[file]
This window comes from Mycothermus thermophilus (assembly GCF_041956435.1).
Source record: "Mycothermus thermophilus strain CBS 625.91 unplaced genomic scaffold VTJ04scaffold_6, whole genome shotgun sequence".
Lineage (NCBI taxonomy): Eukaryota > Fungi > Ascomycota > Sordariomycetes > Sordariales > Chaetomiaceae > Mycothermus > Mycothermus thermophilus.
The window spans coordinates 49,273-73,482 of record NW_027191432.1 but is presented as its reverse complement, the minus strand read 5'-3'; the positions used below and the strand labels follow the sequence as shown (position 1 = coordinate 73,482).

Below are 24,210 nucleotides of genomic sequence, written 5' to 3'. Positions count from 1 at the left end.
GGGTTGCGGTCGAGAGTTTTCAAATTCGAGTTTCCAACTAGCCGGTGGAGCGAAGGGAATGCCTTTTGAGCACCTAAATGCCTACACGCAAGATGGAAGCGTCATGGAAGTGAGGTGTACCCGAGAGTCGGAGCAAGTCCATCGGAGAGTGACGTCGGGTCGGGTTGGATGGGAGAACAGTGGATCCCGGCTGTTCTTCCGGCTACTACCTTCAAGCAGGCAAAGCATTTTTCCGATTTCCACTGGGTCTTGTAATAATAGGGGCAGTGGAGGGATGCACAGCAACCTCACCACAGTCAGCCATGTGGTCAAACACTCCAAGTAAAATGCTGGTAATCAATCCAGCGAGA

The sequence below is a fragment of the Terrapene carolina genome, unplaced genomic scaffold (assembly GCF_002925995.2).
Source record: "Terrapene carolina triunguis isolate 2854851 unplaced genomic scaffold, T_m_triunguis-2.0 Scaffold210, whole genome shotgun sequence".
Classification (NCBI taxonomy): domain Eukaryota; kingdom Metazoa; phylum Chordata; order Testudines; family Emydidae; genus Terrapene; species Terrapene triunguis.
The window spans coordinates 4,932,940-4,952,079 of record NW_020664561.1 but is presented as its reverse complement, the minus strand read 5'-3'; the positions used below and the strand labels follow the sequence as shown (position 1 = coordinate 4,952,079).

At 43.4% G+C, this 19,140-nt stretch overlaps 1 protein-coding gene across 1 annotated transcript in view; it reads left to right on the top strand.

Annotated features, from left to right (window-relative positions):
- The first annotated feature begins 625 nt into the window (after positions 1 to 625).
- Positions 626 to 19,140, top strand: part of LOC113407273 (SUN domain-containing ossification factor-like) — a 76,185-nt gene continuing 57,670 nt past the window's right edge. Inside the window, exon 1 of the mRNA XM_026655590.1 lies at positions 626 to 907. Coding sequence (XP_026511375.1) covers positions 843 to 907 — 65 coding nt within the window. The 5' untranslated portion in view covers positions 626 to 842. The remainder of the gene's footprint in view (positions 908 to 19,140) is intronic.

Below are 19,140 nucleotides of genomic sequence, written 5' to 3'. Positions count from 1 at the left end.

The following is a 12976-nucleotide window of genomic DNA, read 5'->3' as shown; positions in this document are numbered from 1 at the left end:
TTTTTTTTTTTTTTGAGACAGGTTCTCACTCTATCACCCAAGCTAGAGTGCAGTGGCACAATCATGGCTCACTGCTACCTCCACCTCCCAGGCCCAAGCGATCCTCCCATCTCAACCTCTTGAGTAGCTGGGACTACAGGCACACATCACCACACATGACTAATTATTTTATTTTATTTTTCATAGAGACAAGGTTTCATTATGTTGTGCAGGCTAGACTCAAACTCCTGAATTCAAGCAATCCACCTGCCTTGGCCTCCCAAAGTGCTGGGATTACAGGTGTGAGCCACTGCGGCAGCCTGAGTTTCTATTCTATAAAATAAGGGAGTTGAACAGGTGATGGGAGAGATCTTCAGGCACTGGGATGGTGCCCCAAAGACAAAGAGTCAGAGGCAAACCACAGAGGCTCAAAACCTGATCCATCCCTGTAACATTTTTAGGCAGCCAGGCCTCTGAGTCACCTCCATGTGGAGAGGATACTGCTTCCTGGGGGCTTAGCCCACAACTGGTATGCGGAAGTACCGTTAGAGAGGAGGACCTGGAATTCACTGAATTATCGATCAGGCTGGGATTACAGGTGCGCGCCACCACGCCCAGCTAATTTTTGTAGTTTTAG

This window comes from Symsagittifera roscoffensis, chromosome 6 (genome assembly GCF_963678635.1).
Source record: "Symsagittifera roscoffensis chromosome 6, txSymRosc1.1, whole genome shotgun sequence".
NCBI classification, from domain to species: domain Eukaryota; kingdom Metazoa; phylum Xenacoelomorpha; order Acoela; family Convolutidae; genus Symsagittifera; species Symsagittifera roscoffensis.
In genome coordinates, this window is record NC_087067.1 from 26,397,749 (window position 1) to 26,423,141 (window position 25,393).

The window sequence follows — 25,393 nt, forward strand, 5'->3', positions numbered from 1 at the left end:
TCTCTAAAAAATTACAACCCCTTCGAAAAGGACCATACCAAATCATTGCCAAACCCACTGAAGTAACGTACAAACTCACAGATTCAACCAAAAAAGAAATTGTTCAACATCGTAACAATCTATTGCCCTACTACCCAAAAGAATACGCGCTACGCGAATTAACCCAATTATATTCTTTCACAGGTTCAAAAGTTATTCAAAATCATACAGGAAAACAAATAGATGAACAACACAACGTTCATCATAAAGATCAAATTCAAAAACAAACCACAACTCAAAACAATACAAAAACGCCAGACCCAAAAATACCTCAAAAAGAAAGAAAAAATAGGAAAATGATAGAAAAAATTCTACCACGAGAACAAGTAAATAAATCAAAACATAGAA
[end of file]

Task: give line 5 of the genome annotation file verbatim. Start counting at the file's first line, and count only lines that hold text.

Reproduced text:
Below are 24,210 nucleotides of genomic sequence, written 5' to 3'. Positions count from 1 at the left end.